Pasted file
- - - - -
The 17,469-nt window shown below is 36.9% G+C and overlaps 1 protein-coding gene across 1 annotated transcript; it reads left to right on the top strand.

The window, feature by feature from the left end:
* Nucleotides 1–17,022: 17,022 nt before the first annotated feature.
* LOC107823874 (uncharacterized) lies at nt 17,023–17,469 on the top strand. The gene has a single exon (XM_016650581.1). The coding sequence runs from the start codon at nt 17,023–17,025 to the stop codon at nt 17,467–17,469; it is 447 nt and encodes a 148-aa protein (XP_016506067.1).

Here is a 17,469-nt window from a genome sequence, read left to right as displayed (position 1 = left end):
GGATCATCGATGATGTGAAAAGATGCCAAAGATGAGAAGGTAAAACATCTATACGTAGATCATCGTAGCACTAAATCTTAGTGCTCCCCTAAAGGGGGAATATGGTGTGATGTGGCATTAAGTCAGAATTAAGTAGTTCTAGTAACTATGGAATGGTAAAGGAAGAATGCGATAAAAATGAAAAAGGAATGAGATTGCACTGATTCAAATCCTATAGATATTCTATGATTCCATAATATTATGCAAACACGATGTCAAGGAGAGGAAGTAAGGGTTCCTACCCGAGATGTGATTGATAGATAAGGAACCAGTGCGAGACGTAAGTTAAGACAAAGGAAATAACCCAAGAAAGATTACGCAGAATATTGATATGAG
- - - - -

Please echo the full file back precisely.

The 17,469-nt window shown below is 36.9% G+C and overlaps 1 protein-coding gene across 1 annotated transcript; it reads left to right on the top strand.

The window, feature by feature from the left end:
* Nucleotides 1–17,022: 17,022 nt before the first annotated feature.
* LOC107823874 (uncharacterized) lies at nt 17,023–17,469 on the top strand. The gene has a single exon (XM_016650581.1). The coding sequence runs from the start codon at nt 17,023–17,025 to the stop codon at nt 17,467–17,469; it is 447 nt and encodes a 148-aa protein (XP_016506067.1).

Here is a 17,469-nt window from a genome sequence, read left to right as displayed (position 1 = left end):
GGATCATCGATGATGTGAAAAGATGCCAAAGATGAGAAGGTAAAACATCTATACGTAGATCATCGTAGCACTAAATCTTAGTGCTCCCCTAAAGGGGGAATATGGTGTGATGTGGCATTAAGTCAGAATTAAGTAGTTCTAGTAACTATGGAATGGTAAAGGAAGAATGCGATAAAAATGAAAAAGGAATGAGATTGCACTGATTCAAATCCTATAGATATTCTATGATTCCATAATATTATGCAAACACGATGTCAAGGAGAGGAAGTAAGGGTTCCTACCCGAGATGTGATTGATAGATAAGGAACCAGTGCGAGACGTAAGTTAAGACAAAGGAAATAACCCAAGAAAGATTACGCAGAATATTGATATGAG